Elegant end to a meal? Seasonal fresh fruit
Q. Is there a simple dessert, relatively low in fat and calories, that I could serve to dinner guests without making them feel a bit slighted in the dessert department?
A. Using seasonally available fresh fruit is always an elegant way to end a meal.
For the fall, I love to bake apples and fill them with honey, cooked oatmeal, cinnamon and nutmeg, as well as rehydrated dried fruits. I then put the apples in a bath of cider and, after about 40 minutes in a 350-degree oven, they are tender and the house smells great.
During the winter, I tend to go tropical because it is easy to find pineapples, kiwis, star fruit and papayas in the supermarket. A fruit salad is always nice, maybe mixed with a bit of Grand Marnier.
In spring, there are tasty offerings at the local farmers’ market. Berries with a touch of whipped cream is an easy option. Or try a mixed melon salad marinated in a lively sauvignon blanc. In the summer, peaches, nectarines and plums always make a spectacular debut grilled and topped off with a bit of sweetened vanilla yogurt.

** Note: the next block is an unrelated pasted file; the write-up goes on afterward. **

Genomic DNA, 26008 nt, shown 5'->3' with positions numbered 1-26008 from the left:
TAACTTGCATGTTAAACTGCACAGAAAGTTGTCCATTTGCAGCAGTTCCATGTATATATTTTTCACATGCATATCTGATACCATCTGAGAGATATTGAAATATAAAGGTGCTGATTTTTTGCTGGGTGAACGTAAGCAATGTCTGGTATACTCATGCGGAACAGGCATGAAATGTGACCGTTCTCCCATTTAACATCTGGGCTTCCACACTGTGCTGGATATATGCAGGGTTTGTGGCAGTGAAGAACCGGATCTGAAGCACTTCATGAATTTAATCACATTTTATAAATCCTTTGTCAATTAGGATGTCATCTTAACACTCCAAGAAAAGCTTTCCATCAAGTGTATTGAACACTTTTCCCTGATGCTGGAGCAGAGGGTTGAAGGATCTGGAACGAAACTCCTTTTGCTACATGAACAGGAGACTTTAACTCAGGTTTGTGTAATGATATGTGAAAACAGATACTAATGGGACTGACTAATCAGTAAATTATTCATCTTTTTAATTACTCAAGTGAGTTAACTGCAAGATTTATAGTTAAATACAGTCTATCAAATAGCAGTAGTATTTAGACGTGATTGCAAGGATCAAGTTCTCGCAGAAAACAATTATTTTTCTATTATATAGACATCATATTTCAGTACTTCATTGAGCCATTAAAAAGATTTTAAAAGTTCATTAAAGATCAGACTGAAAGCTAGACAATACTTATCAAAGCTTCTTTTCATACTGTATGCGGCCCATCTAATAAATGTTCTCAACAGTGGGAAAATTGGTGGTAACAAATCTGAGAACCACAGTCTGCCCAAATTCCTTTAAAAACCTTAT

If you stick with what is fresh, you can’t go wrong. Personally, I think a perfect peach or a bowl full of berries is always a great way to end a meal, so guests aren’t overstuffed.
Q. Is there a difference between using salted or unsalted butter when baking? I am thinking that using salted butter will save a step in adding the salt routinely called for in recipes.
A. Salted butter contains more water than unsalted butter.
When you are making any pastry, what you want from butter is a high fat content. This is what makes your cookies chewy.
I can see why you would think that salted butter would save a step, but in this case, stick with unsalted butter and your baked goods will benefit.
If you have a question for Nancy Schneider, email her at email@example.com.
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Published at Thu, 20 Oct 2016 12:00:00 +0000